Shapefuture provides a better environment for O Level, IGCSE, AS and A Level Training.

Climate change may be leading to overcounts of endangered bonobos

Climate change is interfering with how researchers count bonobos, possibly leading to gross overestimates of the endangered apes, a new study suggests.

Like other great apes, bonobos build elevated nests out of tree branches and foliage to sleep in. Counts of these nests can be used to estimate numbers of bonobos — as long as researchers have a good idea of how long a nest sticks around before it’s broken down by the environment, what’s known as the nest decay time.

New data on rainfall and bonobo nests show that the nests are persisting longer in the forests in Congo, from roughly 87 days, on average, in 2003–2007 to about 107 days in 2016–2018, largely as a result of declining precipitation. This increase in nests’ decay time could be dramatically skewing population counts of the endangered apes and imperiling conservation efforts, researchers report June 30 in PLOS ONE.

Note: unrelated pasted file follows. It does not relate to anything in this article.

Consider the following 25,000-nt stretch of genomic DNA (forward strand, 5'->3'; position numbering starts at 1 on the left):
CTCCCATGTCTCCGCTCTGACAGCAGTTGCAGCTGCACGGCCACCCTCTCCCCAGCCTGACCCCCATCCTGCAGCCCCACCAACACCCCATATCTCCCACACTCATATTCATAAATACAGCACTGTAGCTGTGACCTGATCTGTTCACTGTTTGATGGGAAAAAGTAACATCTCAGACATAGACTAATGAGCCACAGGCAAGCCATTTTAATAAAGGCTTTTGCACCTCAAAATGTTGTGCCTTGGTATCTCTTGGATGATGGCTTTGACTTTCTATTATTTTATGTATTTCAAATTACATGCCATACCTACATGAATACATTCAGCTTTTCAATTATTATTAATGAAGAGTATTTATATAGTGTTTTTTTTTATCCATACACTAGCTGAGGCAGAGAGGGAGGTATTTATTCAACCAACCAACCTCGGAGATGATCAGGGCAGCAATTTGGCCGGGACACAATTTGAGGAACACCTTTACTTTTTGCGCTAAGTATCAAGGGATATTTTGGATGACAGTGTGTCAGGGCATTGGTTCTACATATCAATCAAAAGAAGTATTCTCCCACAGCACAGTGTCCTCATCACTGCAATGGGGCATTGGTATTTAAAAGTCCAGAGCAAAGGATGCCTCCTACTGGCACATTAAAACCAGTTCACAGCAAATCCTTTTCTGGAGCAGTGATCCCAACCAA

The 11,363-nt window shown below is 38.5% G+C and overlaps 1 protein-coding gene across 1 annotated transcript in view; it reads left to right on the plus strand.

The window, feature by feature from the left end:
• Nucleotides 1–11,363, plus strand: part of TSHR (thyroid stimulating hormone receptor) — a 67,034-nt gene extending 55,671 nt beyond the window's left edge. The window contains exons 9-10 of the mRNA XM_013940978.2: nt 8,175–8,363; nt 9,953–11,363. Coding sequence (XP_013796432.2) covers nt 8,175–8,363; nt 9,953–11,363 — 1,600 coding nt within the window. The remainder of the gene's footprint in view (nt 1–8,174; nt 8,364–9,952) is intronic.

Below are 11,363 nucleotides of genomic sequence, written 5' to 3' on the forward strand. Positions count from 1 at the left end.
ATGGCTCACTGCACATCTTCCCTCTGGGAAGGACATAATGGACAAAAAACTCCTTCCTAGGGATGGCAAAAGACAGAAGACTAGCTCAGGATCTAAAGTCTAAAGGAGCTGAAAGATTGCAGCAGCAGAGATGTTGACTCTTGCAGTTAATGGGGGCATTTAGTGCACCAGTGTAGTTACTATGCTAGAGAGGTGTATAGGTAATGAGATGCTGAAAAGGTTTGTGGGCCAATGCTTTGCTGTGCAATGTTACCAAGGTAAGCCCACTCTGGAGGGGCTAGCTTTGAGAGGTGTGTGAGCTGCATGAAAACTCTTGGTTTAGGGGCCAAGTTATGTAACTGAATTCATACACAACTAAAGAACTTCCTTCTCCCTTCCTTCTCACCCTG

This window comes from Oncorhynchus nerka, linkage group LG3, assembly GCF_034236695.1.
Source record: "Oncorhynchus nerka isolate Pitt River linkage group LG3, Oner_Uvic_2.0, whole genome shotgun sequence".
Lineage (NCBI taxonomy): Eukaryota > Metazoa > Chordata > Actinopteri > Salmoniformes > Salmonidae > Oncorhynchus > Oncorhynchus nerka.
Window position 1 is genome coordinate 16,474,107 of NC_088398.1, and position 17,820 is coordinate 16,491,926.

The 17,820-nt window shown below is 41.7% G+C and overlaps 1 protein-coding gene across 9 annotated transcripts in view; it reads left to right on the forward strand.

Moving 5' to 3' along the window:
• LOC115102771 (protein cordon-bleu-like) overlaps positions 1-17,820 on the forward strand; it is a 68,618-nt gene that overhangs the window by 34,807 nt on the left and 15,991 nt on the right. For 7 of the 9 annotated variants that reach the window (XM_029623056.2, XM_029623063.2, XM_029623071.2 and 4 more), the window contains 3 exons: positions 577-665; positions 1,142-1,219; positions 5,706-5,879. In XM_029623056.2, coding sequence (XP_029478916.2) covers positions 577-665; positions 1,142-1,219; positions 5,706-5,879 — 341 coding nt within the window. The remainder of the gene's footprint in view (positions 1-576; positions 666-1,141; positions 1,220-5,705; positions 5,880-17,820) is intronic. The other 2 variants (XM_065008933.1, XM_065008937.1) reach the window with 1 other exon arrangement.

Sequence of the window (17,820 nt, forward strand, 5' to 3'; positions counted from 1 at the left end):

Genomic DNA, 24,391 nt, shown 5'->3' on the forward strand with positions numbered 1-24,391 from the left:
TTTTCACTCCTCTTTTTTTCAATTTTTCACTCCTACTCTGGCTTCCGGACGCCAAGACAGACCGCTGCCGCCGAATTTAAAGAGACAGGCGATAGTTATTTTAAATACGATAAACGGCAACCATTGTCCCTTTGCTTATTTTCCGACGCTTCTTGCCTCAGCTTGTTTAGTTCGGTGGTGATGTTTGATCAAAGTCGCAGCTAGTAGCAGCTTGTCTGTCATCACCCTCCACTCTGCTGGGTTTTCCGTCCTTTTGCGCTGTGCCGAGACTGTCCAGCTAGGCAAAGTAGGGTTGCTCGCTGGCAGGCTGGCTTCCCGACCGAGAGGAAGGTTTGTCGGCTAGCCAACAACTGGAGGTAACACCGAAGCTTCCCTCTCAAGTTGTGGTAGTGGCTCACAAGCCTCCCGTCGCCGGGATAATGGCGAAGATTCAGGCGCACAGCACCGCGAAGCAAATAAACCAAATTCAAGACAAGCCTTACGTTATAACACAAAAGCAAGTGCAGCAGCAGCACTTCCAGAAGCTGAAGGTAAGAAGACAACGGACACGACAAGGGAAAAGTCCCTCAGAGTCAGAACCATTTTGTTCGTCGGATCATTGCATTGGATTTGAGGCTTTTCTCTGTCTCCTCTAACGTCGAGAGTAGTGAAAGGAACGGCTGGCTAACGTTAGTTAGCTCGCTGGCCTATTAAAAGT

“Imagine going in that forest … you count nests, but each single nest is around longer than it used to be 15 years ago, which means that you think that there are more bonobos than there really are,” says Barbara Fruth, a behavioral ecologist at the Max Planck Institute of Animal Behavior in Konstanz, Germany.

News Source